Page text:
Riots… In Canada?
I’ve been on a vicarious high this week. The Boston Bruins, last Wednesday night, won their first Stanley Cup since 1972 – the days of the legendary Bobby Orr.
Of course since I’m a fan of the Bruins, their winning makes me a winner, right? OK, I’ve already pointed out how stupid that is. But I’m still happy. And I have to admit I have cheated a little. Because of my complex hockey history, I’m a fan of three teams, the Boston Bruins, the L.A. Kings, and the Colorado Avalanche (formerly the Quebec Nordiques). But I’m much more a fan of the game than any team.
Relax, this hasn’t changed to a sports column. What happened after the Bruins glorious victory provides quite an insight into human nature.
Hockey is perceived as a violent game. For those of you unfamiliar, the game is full of what is called, “checking”, where the player is run into, sometimes VERY hard, by a player on the opposing team. This is generally completely within the rules and not a big deal until someone goes beyond good sportsmanship and just tries to hurt the other player.
It’s also true that you see a lot of fights on the ice in hockey, but outside of the pros, the rest of us usually end up having a beer afterwards and saying things like, “You got me pretty good with that one punch, there.”
Up until now, I have had two views of Canadians. Since I was once a part of the world of hockey (at a relatively low level) I have known a lot of Canadians and I have heard a lot of their stories of fights. I also knew a guy from way out in the farm-land boondocks of Saskatchewan who had worked at a bar where there were some very serious fights.
But my view of the typical Canadian was exemplified the other night by a guy I bumped into – who happened to be from Vancouver. It was the night after Boston’s game 7 victory and I was proudly wearing my Bruins Jersey while hanging out in San Francisco. He spotted me and he smiled and said something like, “I’ll bet you’re pretty happy!” I said, “You bet! Great series, eh?” Funny that I’m the one who said, “eh.”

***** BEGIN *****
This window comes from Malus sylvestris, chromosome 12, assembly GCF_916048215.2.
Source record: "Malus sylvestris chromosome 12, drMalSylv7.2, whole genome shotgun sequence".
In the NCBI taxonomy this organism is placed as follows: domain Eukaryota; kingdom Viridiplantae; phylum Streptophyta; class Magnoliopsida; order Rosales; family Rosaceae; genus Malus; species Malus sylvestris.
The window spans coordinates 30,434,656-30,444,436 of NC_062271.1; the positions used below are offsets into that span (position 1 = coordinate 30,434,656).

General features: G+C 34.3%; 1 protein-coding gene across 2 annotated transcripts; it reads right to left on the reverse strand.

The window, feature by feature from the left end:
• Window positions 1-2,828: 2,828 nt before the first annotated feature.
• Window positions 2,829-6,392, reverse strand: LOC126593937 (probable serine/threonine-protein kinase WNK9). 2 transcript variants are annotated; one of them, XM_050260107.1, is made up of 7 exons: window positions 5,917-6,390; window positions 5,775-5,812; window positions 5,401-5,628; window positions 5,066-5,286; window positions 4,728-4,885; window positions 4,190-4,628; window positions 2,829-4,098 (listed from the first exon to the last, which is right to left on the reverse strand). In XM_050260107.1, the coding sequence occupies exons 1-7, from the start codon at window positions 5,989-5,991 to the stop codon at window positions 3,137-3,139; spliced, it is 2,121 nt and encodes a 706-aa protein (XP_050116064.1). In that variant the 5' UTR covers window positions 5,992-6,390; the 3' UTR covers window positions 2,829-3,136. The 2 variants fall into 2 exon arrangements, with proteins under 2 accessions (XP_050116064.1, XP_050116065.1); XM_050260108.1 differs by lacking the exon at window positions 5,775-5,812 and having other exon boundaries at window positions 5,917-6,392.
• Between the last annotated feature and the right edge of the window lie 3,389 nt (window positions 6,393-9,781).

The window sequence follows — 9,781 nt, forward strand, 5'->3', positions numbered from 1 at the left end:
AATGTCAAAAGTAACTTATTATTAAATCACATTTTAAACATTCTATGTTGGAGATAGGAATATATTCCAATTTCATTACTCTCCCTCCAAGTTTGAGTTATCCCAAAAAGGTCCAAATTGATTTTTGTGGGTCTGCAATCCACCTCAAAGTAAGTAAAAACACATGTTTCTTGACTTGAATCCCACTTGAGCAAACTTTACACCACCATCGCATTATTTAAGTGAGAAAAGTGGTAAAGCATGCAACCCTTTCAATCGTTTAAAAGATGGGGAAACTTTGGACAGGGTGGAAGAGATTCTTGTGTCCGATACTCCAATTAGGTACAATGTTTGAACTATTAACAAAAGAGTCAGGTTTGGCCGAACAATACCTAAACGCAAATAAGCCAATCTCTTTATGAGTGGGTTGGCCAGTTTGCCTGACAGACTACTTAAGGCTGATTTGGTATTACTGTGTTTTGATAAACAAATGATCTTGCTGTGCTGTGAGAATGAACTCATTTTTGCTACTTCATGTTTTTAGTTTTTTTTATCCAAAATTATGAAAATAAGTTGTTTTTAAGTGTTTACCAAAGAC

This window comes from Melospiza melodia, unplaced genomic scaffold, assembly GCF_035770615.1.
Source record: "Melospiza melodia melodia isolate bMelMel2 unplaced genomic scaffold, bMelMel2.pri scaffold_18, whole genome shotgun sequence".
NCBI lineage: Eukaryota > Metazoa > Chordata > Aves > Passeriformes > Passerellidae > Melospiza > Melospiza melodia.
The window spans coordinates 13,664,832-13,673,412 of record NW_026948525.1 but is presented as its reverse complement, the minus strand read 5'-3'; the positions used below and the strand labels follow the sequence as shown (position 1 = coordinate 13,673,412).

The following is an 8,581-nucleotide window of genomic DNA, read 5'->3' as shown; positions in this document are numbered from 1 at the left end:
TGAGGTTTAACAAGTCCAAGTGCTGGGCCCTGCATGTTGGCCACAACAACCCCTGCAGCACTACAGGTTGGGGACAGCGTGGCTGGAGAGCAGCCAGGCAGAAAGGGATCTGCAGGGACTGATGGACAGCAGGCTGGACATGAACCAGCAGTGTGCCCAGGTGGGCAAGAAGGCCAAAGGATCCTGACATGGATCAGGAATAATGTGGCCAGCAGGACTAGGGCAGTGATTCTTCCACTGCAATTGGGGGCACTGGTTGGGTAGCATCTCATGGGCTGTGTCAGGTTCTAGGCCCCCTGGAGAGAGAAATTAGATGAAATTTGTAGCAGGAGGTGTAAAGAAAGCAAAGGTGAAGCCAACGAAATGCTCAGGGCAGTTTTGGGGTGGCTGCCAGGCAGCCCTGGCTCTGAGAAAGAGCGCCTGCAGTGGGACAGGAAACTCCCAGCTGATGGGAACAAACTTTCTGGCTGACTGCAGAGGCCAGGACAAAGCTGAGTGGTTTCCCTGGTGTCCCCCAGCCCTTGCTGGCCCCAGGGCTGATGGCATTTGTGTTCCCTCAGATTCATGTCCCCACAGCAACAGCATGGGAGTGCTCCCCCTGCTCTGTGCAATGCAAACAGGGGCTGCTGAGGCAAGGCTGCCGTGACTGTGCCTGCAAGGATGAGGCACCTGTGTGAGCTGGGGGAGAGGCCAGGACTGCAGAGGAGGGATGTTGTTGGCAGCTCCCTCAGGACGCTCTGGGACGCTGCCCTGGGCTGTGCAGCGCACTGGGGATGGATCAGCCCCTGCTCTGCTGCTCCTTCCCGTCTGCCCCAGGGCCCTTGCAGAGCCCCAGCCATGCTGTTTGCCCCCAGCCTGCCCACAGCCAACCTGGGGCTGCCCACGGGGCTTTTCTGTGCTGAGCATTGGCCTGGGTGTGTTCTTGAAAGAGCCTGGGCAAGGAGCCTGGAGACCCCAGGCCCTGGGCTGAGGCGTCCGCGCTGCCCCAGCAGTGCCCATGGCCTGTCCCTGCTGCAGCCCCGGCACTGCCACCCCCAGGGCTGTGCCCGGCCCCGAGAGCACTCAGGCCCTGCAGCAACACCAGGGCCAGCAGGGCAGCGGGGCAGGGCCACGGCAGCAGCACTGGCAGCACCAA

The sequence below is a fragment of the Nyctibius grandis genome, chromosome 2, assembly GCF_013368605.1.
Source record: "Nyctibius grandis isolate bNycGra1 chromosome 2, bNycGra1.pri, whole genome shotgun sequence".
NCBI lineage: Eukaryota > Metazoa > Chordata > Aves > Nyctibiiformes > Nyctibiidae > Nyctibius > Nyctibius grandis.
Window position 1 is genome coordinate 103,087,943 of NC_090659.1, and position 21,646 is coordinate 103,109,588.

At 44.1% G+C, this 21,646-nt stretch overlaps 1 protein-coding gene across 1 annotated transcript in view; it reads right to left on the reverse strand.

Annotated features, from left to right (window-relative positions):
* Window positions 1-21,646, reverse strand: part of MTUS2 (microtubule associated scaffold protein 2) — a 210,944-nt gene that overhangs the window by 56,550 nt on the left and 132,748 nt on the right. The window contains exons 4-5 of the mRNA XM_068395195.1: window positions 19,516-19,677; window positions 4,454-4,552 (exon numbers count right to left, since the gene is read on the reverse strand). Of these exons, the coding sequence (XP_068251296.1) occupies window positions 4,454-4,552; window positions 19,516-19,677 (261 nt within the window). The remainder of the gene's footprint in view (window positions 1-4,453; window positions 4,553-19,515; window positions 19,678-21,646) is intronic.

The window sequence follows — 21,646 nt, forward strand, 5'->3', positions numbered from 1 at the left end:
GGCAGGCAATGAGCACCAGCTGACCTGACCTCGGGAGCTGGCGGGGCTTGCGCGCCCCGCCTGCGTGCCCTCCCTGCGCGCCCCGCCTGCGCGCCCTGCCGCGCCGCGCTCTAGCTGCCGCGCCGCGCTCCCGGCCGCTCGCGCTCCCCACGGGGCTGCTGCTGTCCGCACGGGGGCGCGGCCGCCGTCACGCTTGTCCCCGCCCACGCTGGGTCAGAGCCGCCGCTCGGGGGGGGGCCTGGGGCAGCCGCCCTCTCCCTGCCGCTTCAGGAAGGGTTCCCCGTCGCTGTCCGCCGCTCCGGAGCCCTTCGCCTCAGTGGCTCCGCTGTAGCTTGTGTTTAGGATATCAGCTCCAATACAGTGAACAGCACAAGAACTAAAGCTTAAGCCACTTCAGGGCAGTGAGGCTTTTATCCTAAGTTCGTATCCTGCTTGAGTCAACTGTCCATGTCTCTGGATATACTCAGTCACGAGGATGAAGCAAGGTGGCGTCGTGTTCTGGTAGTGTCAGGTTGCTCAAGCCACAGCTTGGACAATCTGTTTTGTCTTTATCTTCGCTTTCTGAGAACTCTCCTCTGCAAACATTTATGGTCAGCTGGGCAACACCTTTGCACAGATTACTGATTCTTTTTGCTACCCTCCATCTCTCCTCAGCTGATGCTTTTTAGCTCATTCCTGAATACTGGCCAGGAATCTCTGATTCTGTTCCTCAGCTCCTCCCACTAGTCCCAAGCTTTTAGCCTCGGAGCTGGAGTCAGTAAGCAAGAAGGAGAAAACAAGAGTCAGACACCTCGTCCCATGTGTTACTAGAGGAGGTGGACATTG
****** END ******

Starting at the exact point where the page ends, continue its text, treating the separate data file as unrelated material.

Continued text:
Anyway, he told me that he was from Vancouver and I immediately said that his team had played really well and nobody should be ashamed about it. He agreed and we talked for a while about the riots that erupted in the streets of Vancouver after their loss. He was certainly ashamed about that. I said, “That’s not at all my image of Canada.” He said, “Mine neither.” I said that this wouldn’t have happened in Montreal because people would be afraid of messing up their suits and ties. He laughed. Montreal fans used to dress up for the games.
Even while the riots had started, inside the rink the real Canucks fans were cheering for their great team – even though they had lost:
So how does a riot happen when there’s really no great injustice as motivation? The answer (if it is an answer) is “mob mentality.” People in a crowd, especially when they are already emotionally worked up about something (and even more if they’ve been drinking), can all of a sudden start to follow and imitate the crowd’s most rebellious and active members. They can participate in or accept others’ criminal behavior. They can act in ways that they would never act on their own.
It’s just a theory of mine, but I think that these situations are opportunities for our imprisoned, inner-selves to finally cry out – even if it’s in completely inappropriate ways. The life of the modern human being is essentially an all-too-well-defined cage, even when it seems a pleasant cage. Many books, TV shows, and movies have explored the idea that humans value freedom above all else. But modern life is about stability, predictability, indebtedness, and strict rules of behavior for thousands of situations. Any release from this cage, no matter how stupid, unproductive, or even harmful can sometimes be welcomed.
Uh oh. It seems I’ve bitten off a huge bite to chew again. Maybe I’ll have to come back to this in a future post.
Tom Rossi is a commentator on politics and social issues. He is a Ph.D. student in International Sustainable Development, concentrating in natural resource and economic policy. Tom greatly enjoys a hearty debate, especially over a hearty pint of Guinness.
Tom also posts on thrustblog.blogspot.com